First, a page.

Girls fare just as well as boys in science and maths but later feel less confident in their abilities: NTU study

The study indicated that women are less likely to work in the science, technology, engineering and mathematics fields. PHOTO: ST FILE

SINGAPORE - Girls do just as well as boys in science and mathematics in school, but feel less confident about their abilities later on in life, a study by Nanyang Technological University (NTU) has found.

The study also indicated that women are significantly less likely to work in the science, technology, engineering and mathematics (Stem) fields, despite a sizeable proportion of them being keen on jobs that require such skills.

The study of 738 Singaporeans showed that just 58 per cent of women who graduate with Stem degrees or diplomas here go on to have related careers, compared with 70 per cent for men.

The social perception that they do not belong in science also contributes to the lower representation of women in Stem jobs, it found.

The study's findings were published earlier this month in a report titled Closing the Stem Gender Gap In Singapore.

It is the work of three academics - Dr Chua Sook Ning, NTU clinical psychologist and senior research fellow; Associate Professor Sierin Lim from NTU's School of Chemical and Biomedical Engineering; and Associate Professor Kimberly Kline from NTU's School of Biological Sciences.

The report underscores the need to dismantle barriers to women's participation in Stem, delving into several aspects such as the career pathway of Stem graduates in Singapore and beliefs about whether women belong in Stem.

It also looked at the gender differences in preferred career activities, and their confidence levels in science and mathematics abilities.

At a forum on Wednesday (March 30), NTU president Subra Suresh highlighted several key points of the study - fewer than half of all female degree students pursue Stem-related courses, and even fewer go on to join the Stem workforce.

Women make up a third of engineering and information technology degree graduates and a third of local researchers and engineers, he said, speaking at the Nanyang Business School International Women's Day Forum 2022.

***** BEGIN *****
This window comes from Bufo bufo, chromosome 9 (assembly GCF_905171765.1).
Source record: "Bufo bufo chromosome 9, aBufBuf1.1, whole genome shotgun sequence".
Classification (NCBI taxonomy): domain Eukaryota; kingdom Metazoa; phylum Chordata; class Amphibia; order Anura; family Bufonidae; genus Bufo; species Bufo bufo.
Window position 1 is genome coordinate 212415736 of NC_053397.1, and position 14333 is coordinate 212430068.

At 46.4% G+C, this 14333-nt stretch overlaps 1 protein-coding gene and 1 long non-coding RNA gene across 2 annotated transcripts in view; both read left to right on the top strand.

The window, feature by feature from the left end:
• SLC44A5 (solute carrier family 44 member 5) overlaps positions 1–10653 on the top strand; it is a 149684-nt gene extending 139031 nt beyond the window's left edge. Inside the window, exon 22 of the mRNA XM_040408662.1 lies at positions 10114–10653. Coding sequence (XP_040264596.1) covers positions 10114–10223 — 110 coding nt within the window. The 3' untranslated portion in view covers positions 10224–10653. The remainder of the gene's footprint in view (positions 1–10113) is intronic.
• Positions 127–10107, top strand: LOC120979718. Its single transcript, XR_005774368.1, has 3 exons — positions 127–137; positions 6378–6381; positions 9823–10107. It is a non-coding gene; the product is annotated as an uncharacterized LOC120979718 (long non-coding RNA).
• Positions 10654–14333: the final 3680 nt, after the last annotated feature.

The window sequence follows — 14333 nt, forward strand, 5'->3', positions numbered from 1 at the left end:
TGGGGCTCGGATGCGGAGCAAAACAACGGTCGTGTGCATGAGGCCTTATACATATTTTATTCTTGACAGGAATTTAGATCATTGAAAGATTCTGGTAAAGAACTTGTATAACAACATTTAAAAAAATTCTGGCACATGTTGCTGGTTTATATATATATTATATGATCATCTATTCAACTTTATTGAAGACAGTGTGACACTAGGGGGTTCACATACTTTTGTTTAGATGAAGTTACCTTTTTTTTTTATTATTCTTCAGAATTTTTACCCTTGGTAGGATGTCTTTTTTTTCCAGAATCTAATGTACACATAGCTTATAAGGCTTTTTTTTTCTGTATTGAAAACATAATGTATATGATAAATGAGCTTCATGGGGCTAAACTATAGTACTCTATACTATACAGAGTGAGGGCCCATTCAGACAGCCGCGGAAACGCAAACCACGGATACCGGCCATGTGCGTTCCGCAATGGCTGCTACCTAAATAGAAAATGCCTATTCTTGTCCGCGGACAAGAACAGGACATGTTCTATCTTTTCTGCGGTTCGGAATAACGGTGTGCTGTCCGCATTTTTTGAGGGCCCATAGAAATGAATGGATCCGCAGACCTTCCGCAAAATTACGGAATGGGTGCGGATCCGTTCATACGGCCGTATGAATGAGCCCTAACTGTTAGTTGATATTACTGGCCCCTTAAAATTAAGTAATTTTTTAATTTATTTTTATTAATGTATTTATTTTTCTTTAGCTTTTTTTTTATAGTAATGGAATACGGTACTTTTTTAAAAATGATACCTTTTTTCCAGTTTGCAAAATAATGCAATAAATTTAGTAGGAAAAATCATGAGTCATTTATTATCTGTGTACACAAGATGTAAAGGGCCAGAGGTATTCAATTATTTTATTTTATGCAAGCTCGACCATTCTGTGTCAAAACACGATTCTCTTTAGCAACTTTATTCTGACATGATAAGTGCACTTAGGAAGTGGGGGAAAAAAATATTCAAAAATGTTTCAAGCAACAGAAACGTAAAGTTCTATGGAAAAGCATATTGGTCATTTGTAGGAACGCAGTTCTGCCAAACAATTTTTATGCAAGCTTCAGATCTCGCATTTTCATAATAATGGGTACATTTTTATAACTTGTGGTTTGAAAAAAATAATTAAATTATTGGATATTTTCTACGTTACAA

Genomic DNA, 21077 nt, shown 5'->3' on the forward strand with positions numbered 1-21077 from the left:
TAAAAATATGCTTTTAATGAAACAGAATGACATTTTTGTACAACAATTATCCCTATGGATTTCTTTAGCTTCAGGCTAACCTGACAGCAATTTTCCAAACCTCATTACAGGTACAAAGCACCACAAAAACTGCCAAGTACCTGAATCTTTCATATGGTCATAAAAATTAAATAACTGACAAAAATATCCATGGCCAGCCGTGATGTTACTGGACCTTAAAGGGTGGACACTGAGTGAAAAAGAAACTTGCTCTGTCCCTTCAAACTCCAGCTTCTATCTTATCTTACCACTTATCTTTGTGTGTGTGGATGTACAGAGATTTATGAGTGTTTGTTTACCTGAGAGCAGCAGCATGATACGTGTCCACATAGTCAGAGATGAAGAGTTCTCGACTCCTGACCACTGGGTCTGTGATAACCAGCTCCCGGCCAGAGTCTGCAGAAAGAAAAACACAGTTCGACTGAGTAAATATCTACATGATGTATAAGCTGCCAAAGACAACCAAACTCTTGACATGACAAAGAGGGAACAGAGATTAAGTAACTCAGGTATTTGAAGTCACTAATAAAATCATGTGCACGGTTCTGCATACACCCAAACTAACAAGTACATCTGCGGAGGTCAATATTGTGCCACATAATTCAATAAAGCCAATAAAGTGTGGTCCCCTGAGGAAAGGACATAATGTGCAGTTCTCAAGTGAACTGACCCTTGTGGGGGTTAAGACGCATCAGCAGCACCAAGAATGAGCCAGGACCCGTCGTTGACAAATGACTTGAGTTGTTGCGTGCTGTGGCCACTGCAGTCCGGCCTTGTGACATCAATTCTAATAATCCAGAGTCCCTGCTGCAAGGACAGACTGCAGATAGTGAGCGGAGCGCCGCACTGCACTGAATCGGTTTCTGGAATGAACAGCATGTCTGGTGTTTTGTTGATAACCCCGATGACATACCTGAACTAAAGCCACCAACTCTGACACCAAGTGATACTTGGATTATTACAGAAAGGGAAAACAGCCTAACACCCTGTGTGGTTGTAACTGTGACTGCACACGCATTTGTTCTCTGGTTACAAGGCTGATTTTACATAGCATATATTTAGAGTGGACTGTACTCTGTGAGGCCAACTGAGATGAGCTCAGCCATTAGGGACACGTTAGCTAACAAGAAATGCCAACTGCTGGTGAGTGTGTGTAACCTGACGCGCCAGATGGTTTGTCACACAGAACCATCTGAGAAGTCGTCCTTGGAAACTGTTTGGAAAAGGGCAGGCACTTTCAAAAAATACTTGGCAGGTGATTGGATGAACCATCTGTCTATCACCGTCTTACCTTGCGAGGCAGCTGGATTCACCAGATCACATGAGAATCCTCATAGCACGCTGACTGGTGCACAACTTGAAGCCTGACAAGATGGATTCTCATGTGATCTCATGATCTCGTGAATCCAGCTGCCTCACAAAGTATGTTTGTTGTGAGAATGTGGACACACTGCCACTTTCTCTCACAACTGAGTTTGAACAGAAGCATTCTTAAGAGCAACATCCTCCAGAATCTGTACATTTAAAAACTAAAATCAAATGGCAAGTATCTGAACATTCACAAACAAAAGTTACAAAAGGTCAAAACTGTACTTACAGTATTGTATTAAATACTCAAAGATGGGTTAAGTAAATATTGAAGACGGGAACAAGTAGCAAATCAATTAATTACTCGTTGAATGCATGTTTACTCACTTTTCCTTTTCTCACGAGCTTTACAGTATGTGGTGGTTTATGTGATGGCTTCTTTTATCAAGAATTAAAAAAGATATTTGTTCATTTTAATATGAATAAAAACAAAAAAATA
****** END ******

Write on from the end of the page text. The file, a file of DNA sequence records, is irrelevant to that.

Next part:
Prof Suresh said NTU has, over the last few years, recruited and appointed accomplished women to senior leadership roles, including vice-presidents, deans, chairs and division heads.

Its Promotion of Women in Engineering, Research, and Science initiative, which was launched last year, has also been actively highlighting inspiring women engineers, scientists and innovators.

Prof Lim told The Straits Times that a key finding of the study was that women were just as inclined to job tasks that are typically found in Stem careers.

Some 29 per cent of them reported that they preferred "realistic" career activities, comparable to 26 per cent for men. Such work involves orderly or systematic use of objects and tools.

Fourteen per cent of women also said they preferred "investigative" work, referring to activities involving observational, systematic and creative investigation of phenomena. The figure for men was 12 per cent.

Prof Lim said these results were surprising, given the existing notions in Western culture that women were not as interested in such fields of work.

Another finding from the study was that women do not feel as confident about their science and maths abilities as men. This is despite Singaporean girls faring as well as boys in Programme for International Student Assessment maths and science assessments.

The study had asked participants to report how confident they were in solving science and maths tasks such as explaining science concepts and understanding graphs, or solving equations.

"Our hypothesis is that it is a combination of these three factors - gender stereotypes, self-perception - that involves cultural aspects of how we bring up our girls - and motivation, that contribute to the gap between their school performance and confidence," said Prof Lim.

Women's perceptions of whether they fit into the sector also made a difference in whether they would stay on in a Stem job, the report said.

Those who joined a Stem career from a non-Stem diploma or degree, or who left a Stem career after attaining a related qualification, were more likely to perceive that their male counterparts have an easier time obtaining a Stem job and progressing in the field than them.

On the flip side, women are more interested in Stem when they believe they belong in and can succeed in the field.

The report recommends that society, including employers, needs to examine practices and policies which hinder women from participating in Stem.

Said Prof Lim: "We have some work to do to create an environment that allows women to feel that they belong in Stem and can pursue their passions."

She added that the team is conducting more research on how women fare in the Stem industry to understand the possible barriers that hinder them from progressing. Those interested in taking part in the study can visit this link.

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